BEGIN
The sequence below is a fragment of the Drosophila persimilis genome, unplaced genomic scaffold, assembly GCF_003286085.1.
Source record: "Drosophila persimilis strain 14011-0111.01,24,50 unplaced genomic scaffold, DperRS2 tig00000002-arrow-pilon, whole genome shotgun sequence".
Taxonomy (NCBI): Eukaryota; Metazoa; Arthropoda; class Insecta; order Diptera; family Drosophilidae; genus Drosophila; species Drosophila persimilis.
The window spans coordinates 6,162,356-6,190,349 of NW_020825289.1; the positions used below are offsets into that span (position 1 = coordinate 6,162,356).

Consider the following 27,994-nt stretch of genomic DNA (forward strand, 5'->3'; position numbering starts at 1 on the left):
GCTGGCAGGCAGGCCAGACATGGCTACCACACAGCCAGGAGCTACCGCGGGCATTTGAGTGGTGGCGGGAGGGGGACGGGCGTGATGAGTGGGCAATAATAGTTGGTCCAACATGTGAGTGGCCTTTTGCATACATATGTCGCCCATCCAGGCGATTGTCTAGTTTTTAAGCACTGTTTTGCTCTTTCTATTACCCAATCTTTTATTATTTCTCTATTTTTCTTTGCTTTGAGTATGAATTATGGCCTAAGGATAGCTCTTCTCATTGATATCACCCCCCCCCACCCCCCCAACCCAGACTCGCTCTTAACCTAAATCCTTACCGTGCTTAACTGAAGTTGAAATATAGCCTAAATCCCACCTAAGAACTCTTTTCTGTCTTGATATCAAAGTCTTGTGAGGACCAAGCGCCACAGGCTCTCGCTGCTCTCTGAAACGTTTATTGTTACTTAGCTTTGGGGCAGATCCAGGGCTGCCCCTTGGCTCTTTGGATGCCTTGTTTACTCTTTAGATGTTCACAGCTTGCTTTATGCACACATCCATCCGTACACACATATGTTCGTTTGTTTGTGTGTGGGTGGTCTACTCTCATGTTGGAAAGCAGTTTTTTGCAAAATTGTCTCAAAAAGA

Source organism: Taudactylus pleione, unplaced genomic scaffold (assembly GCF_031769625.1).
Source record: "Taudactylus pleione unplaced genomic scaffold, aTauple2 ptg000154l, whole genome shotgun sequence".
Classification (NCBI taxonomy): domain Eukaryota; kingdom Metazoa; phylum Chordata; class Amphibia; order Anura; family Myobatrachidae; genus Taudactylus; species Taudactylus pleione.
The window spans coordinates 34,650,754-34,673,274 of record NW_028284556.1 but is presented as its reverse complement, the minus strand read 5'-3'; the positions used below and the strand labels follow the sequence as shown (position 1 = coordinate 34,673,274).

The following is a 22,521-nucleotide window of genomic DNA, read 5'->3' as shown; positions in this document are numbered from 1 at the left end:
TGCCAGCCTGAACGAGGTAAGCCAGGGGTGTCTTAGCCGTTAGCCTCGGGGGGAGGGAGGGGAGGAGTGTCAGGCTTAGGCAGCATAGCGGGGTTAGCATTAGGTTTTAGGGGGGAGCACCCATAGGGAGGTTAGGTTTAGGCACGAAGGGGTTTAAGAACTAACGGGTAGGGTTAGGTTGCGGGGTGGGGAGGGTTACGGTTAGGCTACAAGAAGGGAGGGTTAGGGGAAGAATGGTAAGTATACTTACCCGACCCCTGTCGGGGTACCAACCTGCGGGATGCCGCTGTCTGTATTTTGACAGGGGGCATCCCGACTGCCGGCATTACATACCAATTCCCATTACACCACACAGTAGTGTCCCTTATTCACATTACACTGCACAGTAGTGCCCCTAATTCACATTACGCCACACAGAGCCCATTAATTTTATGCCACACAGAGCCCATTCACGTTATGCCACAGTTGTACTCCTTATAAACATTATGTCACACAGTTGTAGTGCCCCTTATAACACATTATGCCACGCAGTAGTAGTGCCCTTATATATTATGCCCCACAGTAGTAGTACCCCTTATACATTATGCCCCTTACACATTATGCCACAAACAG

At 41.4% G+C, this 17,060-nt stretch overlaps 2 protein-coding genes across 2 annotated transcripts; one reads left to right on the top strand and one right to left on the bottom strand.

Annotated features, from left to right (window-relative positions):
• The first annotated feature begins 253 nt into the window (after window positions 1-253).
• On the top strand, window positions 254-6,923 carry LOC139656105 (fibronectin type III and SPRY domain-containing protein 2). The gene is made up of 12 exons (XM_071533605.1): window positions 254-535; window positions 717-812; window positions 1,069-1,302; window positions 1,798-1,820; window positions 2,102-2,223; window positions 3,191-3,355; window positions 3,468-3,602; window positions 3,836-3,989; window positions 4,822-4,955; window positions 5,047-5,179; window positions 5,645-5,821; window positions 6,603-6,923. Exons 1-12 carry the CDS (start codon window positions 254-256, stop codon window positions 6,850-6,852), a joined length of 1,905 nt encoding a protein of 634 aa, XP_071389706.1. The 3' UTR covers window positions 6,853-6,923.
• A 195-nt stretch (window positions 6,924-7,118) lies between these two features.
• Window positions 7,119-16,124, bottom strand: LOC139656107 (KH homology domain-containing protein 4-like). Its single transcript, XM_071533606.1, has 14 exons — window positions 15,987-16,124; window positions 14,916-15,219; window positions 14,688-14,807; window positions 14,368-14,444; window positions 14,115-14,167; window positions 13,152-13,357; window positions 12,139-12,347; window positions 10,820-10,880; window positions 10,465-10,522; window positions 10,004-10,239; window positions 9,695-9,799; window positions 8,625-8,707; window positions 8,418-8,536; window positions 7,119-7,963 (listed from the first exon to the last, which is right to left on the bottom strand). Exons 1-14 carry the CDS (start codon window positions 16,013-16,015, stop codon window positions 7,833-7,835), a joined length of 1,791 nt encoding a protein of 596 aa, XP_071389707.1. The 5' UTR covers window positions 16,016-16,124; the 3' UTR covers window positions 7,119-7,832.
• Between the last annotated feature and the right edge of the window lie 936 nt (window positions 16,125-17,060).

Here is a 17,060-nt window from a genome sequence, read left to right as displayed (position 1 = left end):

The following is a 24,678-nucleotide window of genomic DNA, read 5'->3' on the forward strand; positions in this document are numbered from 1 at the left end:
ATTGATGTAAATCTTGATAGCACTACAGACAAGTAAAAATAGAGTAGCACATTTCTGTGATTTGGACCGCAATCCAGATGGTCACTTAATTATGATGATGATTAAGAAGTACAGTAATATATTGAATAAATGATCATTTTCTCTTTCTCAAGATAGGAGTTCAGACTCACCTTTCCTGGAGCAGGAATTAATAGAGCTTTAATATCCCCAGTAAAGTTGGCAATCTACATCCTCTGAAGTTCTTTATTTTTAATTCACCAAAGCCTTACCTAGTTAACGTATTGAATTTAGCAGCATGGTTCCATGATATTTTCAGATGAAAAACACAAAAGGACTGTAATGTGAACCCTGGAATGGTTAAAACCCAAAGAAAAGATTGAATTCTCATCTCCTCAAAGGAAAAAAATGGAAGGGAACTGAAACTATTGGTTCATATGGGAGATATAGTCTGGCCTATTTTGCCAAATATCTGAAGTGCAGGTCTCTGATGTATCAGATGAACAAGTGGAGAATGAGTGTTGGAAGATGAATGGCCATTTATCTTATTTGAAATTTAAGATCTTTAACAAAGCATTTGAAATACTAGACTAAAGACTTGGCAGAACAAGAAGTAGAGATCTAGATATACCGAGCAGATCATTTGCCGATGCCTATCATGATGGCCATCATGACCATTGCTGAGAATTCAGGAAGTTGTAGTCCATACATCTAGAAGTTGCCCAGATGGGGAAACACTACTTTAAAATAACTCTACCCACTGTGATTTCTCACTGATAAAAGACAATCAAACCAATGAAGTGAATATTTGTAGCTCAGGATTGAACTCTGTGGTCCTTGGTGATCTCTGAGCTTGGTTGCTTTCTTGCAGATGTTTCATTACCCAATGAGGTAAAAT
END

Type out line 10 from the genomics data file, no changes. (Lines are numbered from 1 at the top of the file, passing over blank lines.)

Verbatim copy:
The window spans coordinates 34,650,754-34,673,274 of record NW_028284556.1 but is presented as its reverse complement, the minus strand read 5'-3'; the positions used below and the strand labels follow the sequence as shown (position 1 = coordinate 34,673,274).